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McCord Museum launches a major new exhibition

The Scots — Dyed-in-the-Wool Montrealers
From October 3, 2003 to September 6, 2004

Were I not French, I would choose to be a Scot. 
Sir Wilfrid Laurier, 1893

Montreal, Thursday, October 2, 2003  Have you ever heard of Bonnie Prince Charlie? Can you tell the difference between Lowlands and Highlands bagpipes? And have you ever wondered who were the people behind "Montreal" names like McGill, McTavish, Ogilvie and Dawson?

Just a short walk through Montreal's downtown core proves that the Scots have left a tremendous imprint on the city. Historic institutions like McGill University, the Bank of Montreal and the Church of St. Andrew and St. Paul, not to mention the impressive homes and public buildings in Montreal's Golden Square Mile, are concrete evidence that here, the story of success has often been a Scottish one. Despite this fact, many people, even native Montrealers, are hard pressed to say why. The McCord Museum of Canadian History aims to change all of that with an exhibition that overturns old stereotypes, highlights fascinating individuals and showcases rarely-seen artifacts. The Scots — Dyed-in-the-Wool Montrealers invites visitors to discover the part played by Scottish immigrants and their descendants in the development of the metropolis, the province and the country. Theirs was an important role, one that involved a lot more than just bagpipes, whisky and kilts!

Visitors to the The Scots will be initiated into the intricacies of this cultural community's unique religious traditions and ethnic associations, their military service and business acumen, and of course, the ever-important rituals of curling and golf, both of which originated in Scotland. They'll meet face-to-face many important Montrealers of Scottish heritage, thanks in part to the McCord's extensive portrait collection. Some names will be familiar, like that of James McGill, whose name is now synonymous with education in Montreal, while some will be less familiar, like James Thompson, a soldier who witnessed many significant historical events in his adopted land, from the landing at Louisbourg to the battle of the Plains of Abraham — and lucky for us, paused to write down his memories. Listen to recordings of their histories, and if the Scottish brogue poses a challenge, let our display of a poem by Robbie Burns broaden your Scots vocabulary.

Some of the more unusual objects on display include a set of Lowlands bagpipes, a statue of St. Andrew, the Scots' patron saint, and a tobacco store statue of a 42nd Highlander, dressed in full military regalia and taking a pinch of snuff. This last artifact is a favorite with Exhibition Researcher Heather McNabb: "Before I met up with him I thought all tobacco store figurines depicted Aboriginal peoples. Now I know they took many forms, and this particular icon is richly symbolic of the Scottish presence in Quebec. He represents a soldier from a Scottish Highland regiment, a very common figure in the early 19th-century Canadian cityscape, and he also brings to mind the Scottish involvement in the Canadian tobacco industry."  For his part Pierre Wilson, Interpretive Planner of the exhibition, especially admires an evening dress worn by Sarah Ogilvie for the inaugural celebration of the Victoria Bridge in 1860. Made from silk satin woven in the Ogilvie hunting tartan, the dress is both an extraordinary artifact and likely expressive of Sarah Ogilvie's pride in her Scottish heritage. Not surprisingly, her husband, Alexander Walker Ogilvie, became president of the St. Andew's Society of Montreal in 1870.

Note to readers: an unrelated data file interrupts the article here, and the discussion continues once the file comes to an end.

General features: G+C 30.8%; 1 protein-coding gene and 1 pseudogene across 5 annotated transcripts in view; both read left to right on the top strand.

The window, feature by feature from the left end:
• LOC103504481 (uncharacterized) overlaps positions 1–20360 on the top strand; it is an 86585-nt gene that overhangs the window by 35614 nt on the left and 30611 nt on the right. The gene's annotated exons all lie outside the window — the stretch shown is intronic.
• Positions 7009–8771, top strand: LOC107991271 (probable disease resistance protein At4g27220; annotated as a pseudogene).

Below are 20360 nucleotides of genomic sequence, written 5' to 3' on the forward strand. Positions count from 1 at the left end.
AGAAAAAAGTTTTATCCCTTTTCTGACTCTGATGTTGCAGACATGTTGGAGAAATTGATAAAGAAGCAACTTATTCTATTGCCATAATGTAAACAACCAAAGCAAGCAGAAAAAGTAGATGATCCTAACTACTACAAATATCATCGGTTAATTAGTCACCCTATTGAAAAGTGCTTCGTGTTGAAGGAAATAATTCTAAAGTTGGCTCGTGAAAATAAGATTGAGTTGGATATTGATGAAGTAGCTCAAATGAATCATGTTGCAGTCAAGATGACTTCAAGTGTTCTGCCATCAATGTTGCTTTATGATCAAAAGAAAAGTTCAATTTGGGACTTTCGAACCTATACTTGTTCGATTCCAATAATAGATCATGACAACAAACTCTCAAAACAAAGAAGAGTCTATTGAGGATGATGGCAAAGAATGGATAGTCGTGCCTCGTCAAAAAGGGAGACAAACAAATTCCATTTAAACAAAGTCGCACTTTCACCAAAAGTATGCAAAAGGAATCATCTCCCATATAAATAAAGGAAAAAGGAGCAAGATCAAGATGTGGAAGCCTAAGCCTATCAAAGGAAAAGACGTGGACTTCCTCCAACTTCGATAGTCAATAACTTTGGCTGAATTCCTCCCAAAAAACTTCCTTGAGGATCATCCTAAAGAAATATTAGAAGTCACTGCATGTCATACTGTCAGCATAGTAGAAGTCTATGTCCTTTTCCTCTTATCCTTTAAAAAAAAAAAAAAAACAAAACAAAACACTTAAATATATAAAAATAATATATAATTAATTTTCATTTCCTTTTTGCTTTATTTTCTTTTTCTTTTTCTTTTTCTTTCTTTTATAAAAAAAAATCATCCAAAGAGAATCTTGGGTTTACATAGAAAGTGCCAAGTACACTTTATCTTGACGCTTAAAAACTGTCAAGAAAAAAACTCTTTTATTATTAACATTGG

The McCord has enjoyed the support of many individuals and organizations from Montreal's Scottish community throughout this exhibition's development. Partners and lenders of artifacts include the St. Andrew's Society of Montreal, the Church of St. Andrew and St. Paul (whose bicentennial celebrations this year were one of the original catalysts for this exhibition), The Stewart  Museum at the Fort, Île Sainte-Hélène, the Black Watch (Royal Highland Regiment) of Canada, and many faculties and divisions of McGill University, as well as the British Consulate-General of Montreal, the Canadian Museum of Civilization, and the Société du Vieux-Port de Montréal. Essential support has also been received from the Québec Government, the Canadian Pacific Railway, and BMO Bank of Montreal, a member of BMO Financial Group. "We are proud of the Scottish heritage of many of the founders of Canada's First Bank, the Bank of Montreal," said L. Jacques Ménard, President of BMO Financial Group in Quebec. "Prominent executives of Scottish origin include our First President John Gray and three other co-founders of the Bank in 1817, the Honorable John Richardson, Robert Armour and George Garden and subsequently Peter McGill and Donald Smith (Lord Strathcona), to name but a few.We are therefore very pleased to support this unique exhibit."